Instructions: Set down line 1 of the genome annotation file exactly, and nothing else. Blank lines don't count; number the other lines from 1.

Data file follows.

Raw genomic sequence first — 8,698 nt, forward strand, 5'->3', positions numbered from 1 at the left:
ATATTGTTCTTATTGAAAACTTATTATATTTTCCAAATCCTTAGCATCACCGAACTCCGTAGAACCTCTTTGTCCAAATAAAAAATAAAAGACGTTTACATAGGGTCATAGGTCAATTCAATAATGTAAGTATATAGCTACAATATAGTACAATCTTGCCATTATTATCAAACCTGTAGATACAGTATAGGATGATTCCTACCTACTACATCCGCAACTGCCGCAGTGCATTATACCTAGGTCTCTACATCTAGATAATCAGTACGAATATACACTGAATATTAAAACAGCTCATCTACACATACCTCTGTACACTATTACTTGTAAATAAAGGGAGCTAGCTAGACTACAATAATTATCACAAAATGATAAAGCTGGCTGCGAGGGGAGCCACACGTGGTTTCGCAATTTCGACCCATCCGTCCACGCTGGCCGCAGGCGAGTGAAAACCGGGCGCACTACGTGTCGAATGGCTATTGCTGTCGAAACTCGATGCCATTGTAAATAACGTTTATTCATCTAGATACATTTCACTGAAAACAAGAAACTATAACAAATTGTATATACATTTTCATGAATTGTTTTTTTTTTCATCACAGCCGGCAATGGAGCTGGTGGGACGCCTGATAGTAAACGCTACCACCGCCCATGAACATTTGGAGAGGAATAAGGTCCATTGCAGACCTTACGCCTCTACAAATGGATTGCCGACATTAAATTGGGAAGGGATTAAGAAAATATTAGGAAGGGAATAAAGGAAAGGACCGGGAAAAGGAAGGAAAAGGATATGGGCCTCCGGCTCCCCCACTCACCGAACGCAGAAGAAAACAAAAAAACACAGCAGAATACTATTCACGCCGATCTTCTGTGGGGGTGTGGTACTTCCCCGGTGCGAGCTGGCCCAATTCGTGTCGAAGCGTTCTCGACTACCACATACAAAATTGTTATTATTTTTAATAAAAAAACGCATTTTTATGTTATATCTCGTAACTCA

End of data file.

Raw genomic sequence first — 8,698 nt, forward strand, 5'->3', positions numbered from 1 at the left: